“I don’t know that I’m willing to take this on again next year,” she told FloridaPolitics.com in April. “Then again, a lot can happen between now and the next legislative session. But we need to discuss the merits of a bill and not get into heated rhetoric.”

The legislation eventually caused “a hollering battle” between about 100 advocates and opponents of the bill outside Scott’s office days before the veto.

David Simmons weighing Florida attorney general, congressional runs

While giving his blessing to state Rep. Jason Brodeur to run for his current post, state Sen. David Simmons says he’s weighing his options to go after the Florida attorney general’s post, Florida’s 7th Congressional District seat, which Democrats just flipped, or staying full-time with his growing law firm.

The attorney general option could come sooner rather than later, as Attorney General Pam Bondi is widely reported to be in the running for a position in President-elect Donald Trump‘s administration.

If Bondi leaves, Gov. Rick Scott would be appointing a successor. If she stays, she’ll be term-limited out in 2018, the same year that U.S. Rep. Stephanie Murphy comes up for her first re-election bid in CD 7, a seat Republicans had held for generations before her arrival. Simmons said it was premature to say if he has spoken to Scott about the prospect of being appointed as attorney general.

One way or the other, Simmons, a Longwood Republican, leaves by 2020, when he term-limits out. That’s the year for which Brodeur, a Sanford Republican, announced he was filing to run to succeed Simmons in Florida Senate District 9, which covers Seminole County.

“I am looking at my options,” Simmons told FloridaPolitics.com.

“I know that in 2018 the attorney general position will be open, and maybe earlier. And so, at this point in time, we’ll see what happens,” Simmons said. “And then of course, with the events that occurred in Nov. 2016, I believe that there is a need to have a Republican who represents Congressional District 7. And so I’ll look at option as well. When it gets to be 2020, or 2018 — you know how politics is volatile that we don’t’ know what’s going to happen, and who is going to be running for what positions — predicting what is going on is a very difficult thing.”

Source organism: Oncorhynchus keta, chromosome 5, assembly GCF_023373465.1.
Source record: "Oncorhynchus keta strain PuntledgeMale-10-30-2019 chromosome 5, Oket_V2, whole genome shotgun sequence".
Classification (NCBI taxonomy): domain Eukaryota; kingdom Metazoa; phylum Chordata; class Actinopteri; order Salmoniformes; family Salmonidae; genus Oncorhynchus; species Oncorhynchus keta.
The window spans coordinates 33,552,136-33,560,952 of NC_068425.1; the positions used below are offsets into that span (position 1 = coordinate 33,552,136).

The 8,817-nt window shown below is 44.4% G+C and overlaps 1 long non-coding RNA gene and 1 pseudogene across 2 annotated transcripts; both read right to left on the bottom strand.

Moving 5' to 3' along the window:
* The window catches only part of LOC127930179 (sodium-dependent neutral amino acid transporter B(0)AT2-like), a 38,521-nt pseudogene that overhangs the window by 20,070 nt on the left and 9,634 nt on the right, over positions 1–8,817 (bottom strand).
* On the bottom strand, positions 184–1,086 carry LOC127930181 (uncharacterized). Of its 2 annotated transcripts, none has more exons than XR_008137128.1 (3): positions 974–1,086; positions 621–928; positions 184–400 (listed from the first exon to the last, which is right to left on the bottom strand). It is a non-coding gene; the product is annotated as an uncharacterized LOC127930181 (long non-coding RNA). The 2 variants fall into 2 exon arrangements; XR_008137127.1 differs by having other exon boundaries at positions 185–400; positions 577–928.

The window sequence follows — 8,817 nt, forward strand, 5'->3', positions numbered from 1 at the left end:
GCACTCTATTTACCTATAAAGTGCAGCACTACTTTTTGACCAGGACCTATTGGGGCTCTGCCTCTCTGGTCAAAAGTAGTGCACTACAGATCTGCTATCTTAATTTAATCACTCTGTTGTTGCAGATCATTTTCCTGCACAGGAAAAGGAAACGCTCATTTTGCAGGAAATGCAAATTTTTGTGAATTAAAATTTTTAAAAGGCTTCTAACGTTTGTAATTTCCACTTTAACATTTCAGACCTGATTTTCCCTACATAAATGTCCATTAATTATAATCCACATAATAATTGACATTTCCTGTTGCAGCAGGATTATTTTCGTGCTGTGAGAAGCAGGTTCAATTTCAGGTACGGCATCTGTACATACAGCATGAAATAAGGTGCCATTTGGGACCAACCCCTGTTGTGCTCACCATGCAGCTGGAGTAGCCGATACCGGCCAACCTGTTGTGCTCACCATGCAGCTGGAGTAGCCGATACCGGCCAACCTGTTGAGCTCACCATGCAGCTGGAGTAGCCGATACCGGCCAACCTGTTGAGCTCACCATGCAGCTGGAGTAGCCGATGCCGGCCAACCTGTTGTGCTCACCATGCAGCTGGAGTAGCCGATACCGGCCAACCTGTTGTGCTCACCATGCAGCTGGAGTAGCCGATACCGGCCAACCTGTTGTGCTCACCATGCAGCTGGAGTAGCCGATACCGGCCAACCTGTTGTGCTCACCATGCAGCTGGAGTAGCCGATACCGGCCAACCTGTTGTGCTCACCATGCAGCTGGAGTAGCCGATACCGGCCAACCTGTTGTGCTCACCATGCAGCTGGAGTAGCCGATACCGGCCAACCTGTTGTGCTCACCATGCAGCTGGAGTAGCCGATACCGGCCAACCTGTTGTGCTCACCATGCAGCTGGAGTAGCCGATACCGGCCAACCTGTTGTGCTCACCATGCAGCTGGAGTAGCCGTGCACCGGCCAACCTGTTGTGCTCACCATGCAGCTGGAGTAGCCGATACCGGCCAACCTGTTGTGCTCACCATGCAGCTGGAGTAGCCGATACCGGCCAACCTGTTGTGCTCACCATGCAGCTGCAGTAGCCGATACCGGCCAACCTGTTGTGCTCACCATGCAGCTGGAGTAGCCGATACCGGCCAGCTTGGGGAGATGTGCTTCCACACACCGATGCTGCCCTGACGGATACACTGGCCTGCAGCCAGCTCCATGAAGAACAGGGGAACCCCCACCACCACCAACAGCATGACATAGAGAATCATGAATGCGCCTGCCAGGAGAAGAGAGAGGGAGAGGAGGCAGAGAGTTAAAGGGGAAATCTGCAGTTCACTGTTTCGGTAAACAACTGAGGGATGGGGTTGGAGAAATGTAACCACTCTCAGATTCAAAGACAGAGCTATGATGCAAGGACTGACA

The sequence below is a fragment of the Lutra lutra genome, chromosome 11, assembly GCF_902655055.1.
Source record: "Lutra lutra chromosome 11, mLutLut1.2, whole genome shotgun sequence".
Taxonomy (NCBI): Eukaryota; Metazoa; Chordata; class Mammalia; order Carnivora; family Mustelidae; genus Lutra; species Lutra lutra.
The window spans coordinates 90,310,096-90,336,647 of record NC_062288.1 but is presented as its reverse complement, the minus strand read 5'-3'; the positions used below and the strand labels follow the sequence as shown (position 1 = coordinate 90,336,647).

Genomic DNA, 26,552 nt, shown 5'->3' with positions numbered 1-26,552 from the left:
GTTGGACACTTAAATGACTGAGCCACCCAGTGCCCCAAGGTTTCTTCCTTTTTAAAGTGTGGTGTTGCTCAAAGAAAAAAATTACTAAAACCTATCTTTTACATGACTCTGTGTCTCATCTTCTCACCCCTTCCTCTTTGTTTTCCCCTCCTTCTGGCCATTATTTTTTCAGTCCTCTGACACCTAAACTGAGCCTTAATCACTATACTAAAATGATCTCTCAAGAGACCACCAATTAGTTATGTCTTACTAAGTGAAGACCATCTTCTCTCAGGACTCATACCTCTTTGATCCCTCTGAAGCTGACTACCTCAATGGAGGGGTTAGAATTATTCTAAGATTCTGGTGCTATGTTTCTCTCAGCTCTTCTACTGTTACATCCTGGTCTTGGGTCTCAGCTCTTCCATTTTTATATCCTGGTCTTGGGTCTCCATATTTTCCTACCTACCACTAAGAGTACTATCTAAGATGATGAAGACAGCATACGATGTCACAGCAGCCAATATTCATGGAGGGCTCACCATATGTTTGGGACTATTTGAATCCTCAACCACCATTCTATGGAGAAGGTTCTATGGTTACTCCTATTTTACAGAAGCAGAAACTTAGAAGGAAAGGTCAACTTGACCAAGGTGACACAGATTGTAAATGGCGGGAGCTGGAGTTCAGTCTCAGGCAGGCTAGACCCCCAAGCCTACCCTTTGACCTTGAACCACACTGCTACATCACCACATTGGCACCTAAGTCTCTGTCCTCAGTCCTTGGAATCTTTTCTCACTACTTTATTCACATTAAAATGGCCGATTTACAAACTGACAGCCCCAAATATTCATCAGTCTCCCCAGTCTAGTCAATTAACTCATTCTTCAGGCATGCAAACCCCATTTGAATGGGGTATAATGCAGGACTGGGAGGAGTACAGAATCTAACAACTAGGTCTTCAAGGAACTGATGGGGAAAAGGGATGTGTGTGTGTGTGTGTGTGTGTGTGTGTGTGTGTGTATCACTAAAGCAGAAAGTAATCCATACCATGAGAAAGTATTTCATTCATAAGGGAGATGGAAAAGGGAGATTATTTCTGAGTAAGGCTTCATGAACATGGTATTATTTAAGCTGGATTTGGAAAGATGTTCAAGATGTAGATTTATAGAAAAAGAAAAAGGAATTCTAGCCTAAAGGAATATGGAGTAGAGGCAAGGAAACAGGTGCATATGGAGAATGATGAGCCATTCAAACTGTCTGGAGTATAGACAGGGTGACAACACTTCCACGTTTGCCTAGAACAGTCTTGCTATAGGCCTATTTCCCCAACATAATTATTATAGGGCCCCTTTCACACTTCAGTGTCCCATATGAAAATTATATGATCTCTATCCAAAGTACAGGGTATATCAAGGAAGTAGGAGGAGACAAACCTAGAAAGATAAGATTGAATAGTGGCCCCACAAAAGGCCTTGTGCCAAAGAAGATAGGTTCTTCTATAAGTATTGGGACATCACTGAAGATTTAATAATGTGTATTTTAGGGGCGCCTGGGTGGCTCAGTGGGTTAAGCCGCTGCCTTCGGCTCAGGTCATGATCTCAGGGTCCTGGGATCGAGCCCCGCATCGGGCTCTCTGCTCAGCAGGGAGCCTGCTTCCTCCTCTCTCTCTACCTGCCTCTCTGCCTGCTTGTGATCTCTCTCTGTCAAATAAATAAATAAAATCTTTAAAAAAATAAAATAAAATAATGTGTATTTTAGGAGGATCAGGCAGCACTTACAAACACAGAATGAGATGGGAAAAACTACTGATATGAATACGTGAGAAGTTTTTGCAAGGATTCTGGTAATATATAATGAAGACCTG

Becoming just a private attorney with de Beaubien Simmons Knight Mantzaris & Neal also is attractive, he added. That firm, now using the logo DSK Law, has been growing rapidly and now has 50 lawyers and a full-spectrum practice, headquartered in Orlando with offices in Tampa and Tallahassee. Simmons is the financial managing partner, and practices large commercial litigation trial law.

Simmons first entered the Florida House in 2000 and was elected to four terms. He ran and was elected to the Senate in 2010.

The state attorney general’s prospect appears to be leading his current interests. Simmons said he and Bondi are close friends, and was hesitant to speculate about whether she would leave early, or — out of respect — whether he already was posturing to replace her.

Yet Brodeur’s relatively early announcement of interest in Simmons seat may signal that at least Brodeur anticipates that Simmons’ seat might open up soon.

“Certainly I am very interested in the attorney general’s position,” Simmons said.

“I am an attorney who has been involved in the practice of law, has three board certifications, all of them relating to the active practice of law, and having been now the Legislature and the Senate, and having been actively involved in many major issues.”

Simmons said he supports Brodeur to replace him.

 

Jason Brodeur announces 2020 state Senate bid

Jason Brodeur has his eyes on the Florida Senate.

The Sanford Republican announced this week he plans to run for the Florida Senate in 2020. Brodeur said in plans to run in Senate District 9, which is currently held by Sen. David Simmons.

“My roots in Central Florida run deep. Growing up here, I witnessed first hand how a community can thrive when citizens are given the freedom to work hard and pursue their passion,” he said in a statement Wednesday. “From graduating high school to starting my own local business, this community has always given me the chance to succeed. Now I want to continue to make sure every other resident of our community has that chance too.”